Tristan edges himself to the other side of the narrow path, where there is space to move. Now the lamp rests in the center. He surveys what little he can. There are many paths from here. Many places to hide.

He knows she is here, among many. He feels them. He feels the one. Her. He feels her, inside the many. Which of the bodies are hers and which are her own body—divided—this is harder to discern. The half dead break apart and halves of the one come together in mutilated form.

A voice beckons from where hung the spider:

...Come to me…

That voice...was it her? Was that really... her? No echo follows her voice. The power of that voice swallows itself.

Tristan looks back. At the entrance a web weaving itself anew...

Tristan must laugh. Ha! He is stamping his feet. He leans against his sword like a cane. Why so afraid of little old me...dearest Queen... Her vanity is her weakness. I can't harm you here... now can I? You, who have an army, a veritable nation of cursed women, groping one another even now!

Scurrying. The half dead women mutiny amongst themselves.

Yes, I saw you in church. You drank the young people's blood. You drank their blood with your eyes, your all seeing eyes, distracting us with your skirts...pulling them down. As if you were modest...Ha!


You hoar. You beast! You, the High Priestess. The Queen of Pentacles. Queen Mab. That I would give a lifetime of my blood for a single night, for one night to ravish you. Taking by force what you deny me. And yet, you have not the courage to reveal yourself.

...Shut up and fuck me...

No, Queen. who are so seeming in your supplication..In this masquerade of your own sexlessness. Your wear the guise of supplication, but your end is the same as mine. I will gain the upper hand this time. I will not let you from me. Not for days, or weeks or forevermore will I release this power that compels me, the power that compels you to me, I, Tristan, the greatest lover you have ever known, or will have ever known, that any will ever know,

At this, the cavern is shaking. Bellowing.

The sound of wings and birds awoken from slumber.

Laughter. Cruel, uproarious, horrid laughter--the laughter of those who suffer no muse, laughter that feasts upon the innocenct. A laughter that destroys what feels and loves, as it must, as it must never be reminded of the vapidness of its own soul. The anti-soul. A laughter that crushes souls---no longer recalling for what purpose they are borne.

A sea of winged beasts with serpents' tails, legs of fish and the teeth of dogs--each unique, partaking of some part of that woman the noble Tristan seeks--reveal themselves. Even if it is a single eye, from it has grown a beast unto itself. An acid rain drips from above, fills the cavern, the infinite space on either side of the narrow path. Her, divided among many.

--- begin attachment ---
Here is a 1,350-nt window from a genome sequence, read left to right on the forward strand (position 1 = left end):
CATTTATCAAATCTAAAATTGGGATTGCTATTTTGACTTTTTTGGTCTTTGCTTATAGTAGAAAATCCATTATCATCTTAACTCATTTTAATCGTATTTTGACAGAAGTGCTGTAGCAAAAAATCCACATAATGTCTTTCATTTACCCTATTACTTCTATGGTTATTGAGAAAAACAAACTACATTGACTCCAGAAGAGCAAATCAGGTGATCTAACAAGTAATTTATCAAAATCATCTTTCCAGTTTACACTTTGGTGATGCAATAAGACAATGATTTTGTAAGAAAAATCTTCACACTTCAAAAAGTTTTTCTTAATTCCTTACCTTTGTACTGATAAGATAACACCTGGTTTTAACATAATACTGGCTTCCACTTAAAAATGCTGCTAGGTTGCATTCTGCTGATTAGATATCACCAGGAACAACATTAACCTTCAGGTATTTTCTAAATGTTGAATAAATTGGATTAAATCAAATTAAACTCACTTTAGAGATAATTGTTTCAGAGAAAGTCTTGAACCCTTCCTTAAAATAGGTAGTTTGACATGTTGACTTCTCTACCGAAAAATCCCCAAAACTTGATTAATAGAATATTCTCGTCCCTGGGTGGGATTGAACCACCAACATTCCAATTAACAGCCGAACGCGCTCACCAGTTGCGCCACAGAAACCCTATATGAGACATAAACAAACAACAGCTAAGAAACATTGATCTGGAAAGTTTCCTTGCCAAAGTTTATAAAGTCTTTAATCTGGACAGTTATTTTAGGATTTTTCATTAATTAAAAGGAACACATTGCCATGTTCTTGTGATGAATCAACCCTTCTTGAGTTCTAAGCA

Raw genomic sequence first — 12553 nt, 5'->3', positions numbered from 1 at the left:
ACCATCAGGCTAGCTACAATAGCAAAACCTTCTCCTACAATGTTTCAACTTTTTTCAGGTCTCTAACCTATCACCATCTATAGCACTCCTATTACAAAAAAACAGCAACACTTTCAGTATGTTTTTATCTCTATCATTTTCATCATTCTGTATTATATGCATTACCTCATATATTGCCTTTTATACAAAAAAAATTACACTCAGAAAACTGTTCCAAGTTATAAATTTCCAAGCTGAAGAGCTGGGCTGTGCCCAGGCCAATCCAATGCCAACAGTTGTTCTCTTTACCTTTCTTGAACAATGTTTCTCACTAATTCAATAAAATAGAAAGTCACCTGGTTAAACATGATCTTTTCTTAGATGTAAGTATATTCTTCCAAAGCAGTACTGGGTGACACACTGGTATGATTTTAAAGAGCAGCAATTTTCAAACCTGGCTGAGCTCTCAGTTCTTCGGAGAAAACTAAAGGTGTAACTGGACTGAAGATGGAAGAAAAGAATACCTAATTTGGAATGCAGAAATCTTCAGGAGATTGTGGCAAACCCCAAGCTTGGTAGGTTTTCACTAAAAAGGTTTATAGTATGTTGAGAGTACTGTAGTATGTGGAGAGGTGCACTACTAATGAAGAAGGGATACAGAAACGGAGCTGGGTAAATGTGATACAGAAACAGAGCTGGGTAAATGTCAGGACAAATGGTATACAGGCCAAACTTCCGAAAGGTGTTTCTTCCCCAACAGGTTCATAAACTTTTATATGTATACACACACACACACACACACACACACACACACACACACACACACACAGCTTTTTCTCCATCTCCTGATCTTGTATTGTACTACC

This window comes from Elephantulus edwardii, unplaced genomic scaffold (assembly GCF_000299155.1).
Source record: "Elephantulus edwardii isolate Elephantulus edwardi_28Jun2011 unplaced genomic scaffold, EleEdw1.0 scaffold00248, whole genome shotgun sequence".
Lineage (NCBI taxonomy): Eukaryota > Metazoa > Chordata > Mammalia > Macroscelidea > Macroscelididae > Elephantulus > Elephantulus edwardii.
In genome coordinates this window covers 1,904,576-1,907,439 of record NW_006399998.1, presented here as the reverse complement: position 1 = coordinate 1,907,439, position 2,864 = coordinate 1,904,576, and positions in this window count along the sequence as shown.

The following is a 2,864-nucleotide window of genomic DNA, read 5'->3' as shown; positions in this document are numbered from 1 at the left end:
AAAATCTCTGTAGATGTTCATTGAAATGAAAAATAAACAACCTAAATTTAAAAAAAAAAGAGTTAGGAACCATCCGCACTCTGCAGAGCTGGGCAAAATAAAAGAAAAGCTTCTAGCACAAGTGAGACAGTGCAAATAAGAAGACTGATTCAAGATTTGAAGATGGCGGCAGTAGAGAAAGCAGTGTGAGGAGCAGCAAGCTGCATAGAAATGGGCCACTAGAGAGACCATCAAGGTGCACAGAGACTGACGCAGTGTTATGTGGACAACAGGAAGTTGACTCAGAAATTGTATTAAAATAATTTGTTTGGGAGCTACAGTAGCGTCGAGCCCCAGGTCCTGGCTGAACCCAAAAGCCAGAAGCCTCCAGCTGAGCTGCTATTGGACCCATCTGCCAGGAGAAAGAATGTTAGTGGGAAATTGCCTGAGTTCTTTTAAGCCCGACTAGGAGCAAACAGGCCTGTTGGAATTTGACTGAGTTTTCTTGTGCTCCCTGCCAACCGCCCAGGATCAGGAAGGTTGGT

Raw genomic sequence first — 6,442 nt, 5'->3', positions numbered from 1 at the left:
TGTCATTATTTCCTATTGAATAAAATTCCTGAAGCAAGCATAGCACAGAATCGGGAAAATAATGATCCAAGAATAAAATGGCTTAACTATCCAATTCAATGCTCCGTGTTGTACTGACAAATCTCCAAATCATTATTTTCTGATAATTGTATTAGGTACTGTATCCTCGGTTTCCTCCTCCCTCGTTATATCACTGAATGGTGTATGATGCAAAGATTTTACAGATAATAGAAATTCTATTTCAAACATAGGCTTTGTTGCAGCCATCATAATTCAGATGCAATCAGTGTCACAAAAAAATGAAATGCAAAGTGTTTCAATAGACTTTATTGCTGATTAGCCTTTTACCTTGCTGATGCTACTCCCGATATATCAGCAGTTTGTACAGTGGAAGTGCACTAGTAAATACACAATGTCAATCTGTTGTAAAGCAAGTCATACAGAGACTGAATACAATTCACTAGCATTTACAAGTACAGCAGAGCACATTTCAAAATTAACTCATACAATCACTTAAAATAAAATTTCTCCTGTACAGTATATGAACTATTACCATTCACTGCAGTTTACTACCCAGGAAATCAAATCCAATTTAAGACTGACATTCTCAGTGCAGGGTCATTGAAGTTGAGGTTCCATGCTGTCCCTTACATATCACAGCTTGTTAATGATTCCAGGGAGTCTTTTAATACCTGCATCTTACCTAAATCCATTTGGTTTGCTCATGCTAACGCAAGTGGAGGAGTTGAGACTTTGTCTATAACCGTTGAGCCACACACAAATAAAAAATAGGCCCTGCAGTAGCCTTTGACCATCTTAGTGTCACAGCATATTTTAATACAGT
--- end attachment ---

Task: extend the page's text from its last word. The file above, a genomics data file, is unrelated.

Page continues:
The Queen herself, as she looked when she was human, with leather wings, descends from above, where she has been resting, watching--watching Tristan from the beginning. She lands ahead and yet among them, among the half-dead, broken and scorned. She is inches away. The Red Queen. Naked.

You. I knew it was you.

The good Tristan snatches her there, before she can cry. Before she can slip away, using his own reason against him. Out flap her wings, together flying--spinning round and round, as she can not control her flight, refusing guidance. Together they hit the high ceiling.

She loosed the intruder there. Tristan's head bleeds, but he will not release her. The dragon, Mab, whips down, away from on high, sinking her fangs into the youth's left shoulder. Stealing and lapping up the flesh there.

The good Tristan is hard, at last, as he has not been in some long time. He feels the Queen pulling him, down there, with her right hand. Whether she means to rip his cock from him or to torture him with the denial of entry, not even she could know.

He will not release.

Her left arm, her left human arm cups him closer on the shoulder, flapping down. The she-beasts make a clearing. She can sense Tristan's weakness now. His loss of blood. That he is ready to die for her. That he does truly love her.

The walls ring with laughter and song. It is a marriage of the damned. The closer the bodies, the more human they appear. Their bodies, their reptilian, mermaid bodies, no longer needed. There is no more fear. They move closer to him, the women. Those who had fallen. Still, there was innocence.

There are no more living among us here. Our one life, folds within the book of death, Tristan thinks.

Isolda will care for him.

Tristan is sleeping now. Though infinite paths, Isolda escorts him with her minions to her private cave, the Lover's Cave.

I am not here to hunt. Salient cunt is abundant throughout heaven and earth, above, in the tower of song, in the marketplace, where meat is sold.

Shh...sleep, Tristan, sleep.

Isolda, the bride of Lucifer, cannot be his. Yet still he burns.

Take comfort.



2017-12-06 03:33:22
Thank you for reading my story. Log in to vote or post a comment!


2017-12-06 01:13:38
Not worth a comment. SICK